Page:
One the Problem solving this week (on Wednesday), the Chief Executive of a company called VYPR came in to set us a problem of how to set prices at a supermarket with a new product. This is a big problem for supermarkets, as getting the price too low will mean that it sells too much at the expense of other similar products in the same store. Set the price too high and it simply won’t sell. VYPR are a company that sends out “steers” (or quick surveys) to people via their smart phones. These steers could be used to gather information about what the public feel they would be willing to pay for a new product.

Our task was to design such a steer. The steer could have at most 10 questions, and had to be easy to set up for a non-statistician. The inputs for the steer must be straightforward and the outputs must be easy to interpret. However, we had to take into account the behaviour of the person who was completing the steer.

For some reason, the solutions that the groups came up with were less varied than on the previous Problem Solving Day. The general conclusion was that Bayesian Statistics was the right approach. Generally speaking, everyone decided that the optimal price should be given a Beta prior. That is, if the supermarket set minimum and maximum prices, $P_\min$ and $P_\max$, the belief about the best price, $P$, is represented by the probability distribution with density

$$\pi(P) \propto \left(\frac{P-P_\min}{P_\max-P_\min}\right)^{a-1}\left(1-\frac{P-P_\min}{P_\max-P_\min}\right)^{b-1}$$ for some $a,b>0$ and $P$ between $P_\min$ and $P_\max$. The values of $a$ and $b$ give quite a range of distributions. Our group thought it sensible to set the mean of the prior to be the average price for similar products already on the market. Combining this with how important the supermarket thought that price was, we could in principle find out what the correct values of $a$ and $b$ were.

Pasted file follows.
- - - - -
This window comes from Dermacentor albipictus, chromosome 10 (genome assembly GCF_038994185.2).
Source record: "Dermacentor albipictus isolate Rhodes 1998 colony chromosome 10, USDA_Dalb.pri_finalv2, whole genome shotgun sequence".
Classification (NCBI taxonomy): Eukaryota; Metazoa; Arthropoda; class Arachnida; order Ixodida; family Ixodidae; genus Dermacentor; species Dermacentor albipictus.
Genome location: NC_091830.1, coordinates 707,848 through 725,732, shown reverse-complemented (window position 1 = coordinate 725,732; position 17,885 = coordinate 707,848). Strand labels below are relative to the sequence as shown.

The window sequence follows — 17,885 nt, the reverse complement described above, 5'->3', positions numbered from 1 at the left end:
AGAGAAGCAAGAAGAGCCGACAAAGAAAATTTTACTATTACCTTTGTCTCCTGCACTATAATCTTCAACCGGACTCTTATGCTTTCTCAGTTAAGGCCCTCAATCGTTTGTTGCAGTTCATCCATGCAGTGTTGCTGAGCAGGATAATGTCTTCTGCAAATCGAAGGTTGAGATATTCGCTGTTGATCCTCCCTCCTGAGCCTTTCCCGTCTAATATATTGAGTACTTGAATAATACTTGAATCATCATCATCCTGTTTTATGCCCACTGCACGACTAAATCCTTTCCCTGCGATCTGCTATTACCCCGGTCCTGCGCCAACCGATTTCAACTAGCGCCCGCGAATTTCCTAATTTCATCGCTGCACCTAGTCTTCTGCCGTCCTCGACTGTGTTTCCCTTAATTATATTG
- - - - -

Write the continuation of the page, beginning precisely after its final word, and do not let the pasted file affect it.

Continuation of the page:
The idea of Bayesian statistics is to combine this with the data from the surveys, $x$, via a likelihood function $f(x|P)$, to produce a new probability distribution of the updated beliefs about $P$ called the posterior $\pi(P|x)$: $$\pi(P|x) \propto \pi(P)f(x|P)$$ It was how the data was collected that was varied amongst the groups. Our group settled on splitting the range between $P_\min$ and $P_\max$ into intervals, asking whether or not someone would pay a price in an interval multiple times to discover which interval they were prepared to pay. The interval number was taken as the random variable from a Binomial distribution. Whilst this is strictly not how a Binomial distribution behaves, it does make the maths easy. To prevent the consumer guessing the system, the order of interval used was random. At the end, the posterior distribution for $P$ would be given back to the supermarket, and they could then decide what the best price is.

Other groups came up with different methods which mainly did not use the binomial distribution. This was probably more correct, and it is only really through problem solving days that one can see other ideas, which is one of the best parts of a Problem Solving day.